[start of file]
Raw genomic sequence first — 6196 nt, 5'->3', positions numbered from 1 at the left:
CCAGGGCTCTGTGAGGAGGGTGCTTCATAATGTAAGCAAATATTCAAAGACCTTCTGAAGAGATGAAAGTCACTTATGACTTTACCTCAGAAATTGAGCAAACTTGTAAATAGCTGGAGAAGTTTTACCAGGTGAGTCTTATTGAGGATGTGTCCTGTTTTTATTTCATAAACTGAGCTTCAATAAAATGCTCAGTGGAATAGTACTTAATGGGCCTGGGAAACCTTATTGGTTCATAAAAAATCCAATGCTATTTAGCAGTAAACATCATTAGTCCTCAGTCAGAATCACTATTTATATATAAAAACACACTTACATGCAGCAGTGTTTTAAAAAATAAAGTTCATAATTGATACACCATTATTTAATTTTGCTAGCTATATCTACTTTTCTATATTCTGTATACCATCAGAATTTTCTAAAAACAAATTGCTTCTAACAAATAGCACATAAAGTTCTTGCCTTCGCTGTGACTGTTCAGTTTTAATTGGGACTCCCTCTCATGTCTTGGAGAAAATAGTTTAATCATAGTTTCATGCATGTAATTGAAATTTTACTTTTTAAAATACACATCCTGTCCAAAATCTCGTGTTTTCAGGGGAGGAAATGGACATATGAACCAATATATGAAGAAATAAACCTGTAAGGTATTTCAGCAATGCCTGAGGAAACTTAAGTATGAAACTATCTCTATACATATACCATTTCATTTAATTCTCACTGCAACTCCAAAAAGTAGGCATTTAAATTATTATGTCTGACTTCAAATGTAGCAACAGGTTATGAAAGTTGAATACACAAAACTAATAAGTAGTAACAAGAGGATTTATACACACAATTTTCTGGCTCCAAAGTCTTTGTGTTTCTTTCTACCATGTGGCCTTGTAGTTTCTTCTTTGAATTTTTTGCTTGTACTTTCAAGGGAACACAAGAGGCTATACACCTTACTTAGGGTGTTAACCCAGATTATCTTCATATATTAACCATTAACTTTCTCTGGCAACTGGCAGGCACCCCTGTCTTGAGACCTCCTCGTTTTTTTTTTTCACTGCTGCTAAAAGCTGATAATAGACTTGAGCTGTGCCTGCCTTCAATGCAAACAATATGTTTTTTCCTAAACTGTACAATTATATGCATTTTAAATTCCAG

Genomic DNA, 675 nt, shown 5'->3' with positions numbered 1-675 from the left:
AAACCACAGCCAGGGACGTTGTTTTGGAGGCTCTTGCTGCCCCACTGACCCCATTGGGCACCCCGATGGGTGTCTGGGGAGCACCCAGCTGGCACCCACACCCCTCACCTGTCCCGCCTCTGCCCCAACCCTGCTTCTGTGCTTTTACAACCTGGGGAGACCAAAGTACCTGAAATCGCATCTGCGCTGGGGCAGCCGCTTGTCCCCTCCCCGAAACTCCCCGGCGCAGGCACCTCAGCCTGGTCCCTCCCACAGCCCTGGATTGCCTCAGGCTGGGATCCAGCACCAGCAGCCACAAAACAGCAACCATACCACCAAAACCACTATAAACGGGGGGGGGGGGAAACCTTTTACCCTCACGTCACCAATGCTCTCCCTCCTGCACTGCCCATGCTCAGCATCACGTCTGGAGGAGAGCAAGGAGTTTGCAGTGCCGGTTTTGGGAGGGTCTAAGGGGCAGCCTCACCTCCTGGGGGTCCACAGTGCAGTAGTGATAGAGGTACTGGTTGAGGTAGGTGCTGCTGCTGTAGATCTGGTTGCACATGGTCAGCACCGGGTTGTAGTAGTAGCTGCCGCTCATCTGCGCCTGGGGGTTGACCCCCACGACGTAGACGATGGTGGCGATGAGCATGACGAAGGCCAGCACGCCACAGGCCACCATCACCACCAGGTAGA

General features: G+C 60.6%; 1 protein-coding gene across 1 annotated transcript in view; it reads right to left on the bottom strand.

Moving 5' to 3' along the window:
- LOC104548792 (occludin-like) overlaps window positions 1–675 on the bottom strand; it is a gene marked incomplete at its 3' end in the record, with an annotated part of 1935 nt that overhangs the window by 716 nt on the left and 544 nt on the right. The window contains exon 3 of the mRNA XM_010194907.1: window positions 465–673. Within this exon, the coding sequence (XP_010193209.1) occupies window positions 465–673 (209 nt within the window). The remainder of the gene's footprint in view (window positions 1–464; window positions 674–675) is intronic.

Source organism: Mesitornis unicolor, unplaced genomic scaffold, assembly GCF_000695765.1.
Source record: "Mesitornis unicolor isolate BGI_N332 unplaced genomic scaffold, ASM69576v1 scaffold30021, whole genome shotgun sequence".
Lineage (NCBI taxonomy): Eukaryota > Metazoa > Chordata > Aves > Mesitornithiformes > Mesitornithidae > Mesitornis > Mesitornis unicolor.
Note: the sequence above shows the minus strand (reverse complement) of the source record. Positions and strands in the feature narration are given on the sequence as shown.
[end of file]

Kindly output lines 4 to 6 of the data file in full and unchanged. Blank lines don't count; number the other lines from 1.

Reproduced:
AAACCACAGCCAGGGACGTTGTTTTGGAGGCTCTTGCTGCCCCACTGACCCCATTGGGCACCCCGATGGGTGTCTGGGGAGCACCCAGCTGGCACCCACACCCCTCACCTGTCCCGCCTCTGCCCCAACCCTGCTTCTGTGCTTTTACAACCTGGGGAGACCAAAGTACCTGAAATCGCATCTGCGCTGGGGCAGCCGCTTGTCCCCTCCCCGAAACTCCCCGGCGCAGGCACCTCAGCCTGGTCCCTCCCACAGCCCTGGATTGCCTCAGGCTGGGATCCAGCACCAGCAGCCACAAAACAGCAACCATACCACCAAAACCACTATAAACGGGGGGGGGGGGAAACCTTTTACCCTCACGTCACCAATGCTCTCCCTCCTGCACTGCCCATGCTCAGCATCACGTCTGGAGGAGAGCAAGGAGTTTGCAGTGCCGGTTTTGGGAGGGTCTAAGGGGCAGCCTCACCTCCTGGGGGTCCACAGTGCAGTAGTGATAGAGGTACTGGTTGAGGTAGGTGCTGCTGCTGTAGATCTGGTTGCACATGGTCAGCACCGGGTTGTAGTAGTAGCTGCCGCTCATCTGCGCCTGGGGGTTGACCCCCACGACGTAGACGATGGTGGCGATGAGCATGACGAAGGCCAGCACGCCACAGGCCACCATCACCACCAGGTAGA

General features: G+C 60.6%; 1 protein-coding gene across 1 annotated transcript in view; it reads right to left on the bottom strand.

Moving 5' to 3' along the window: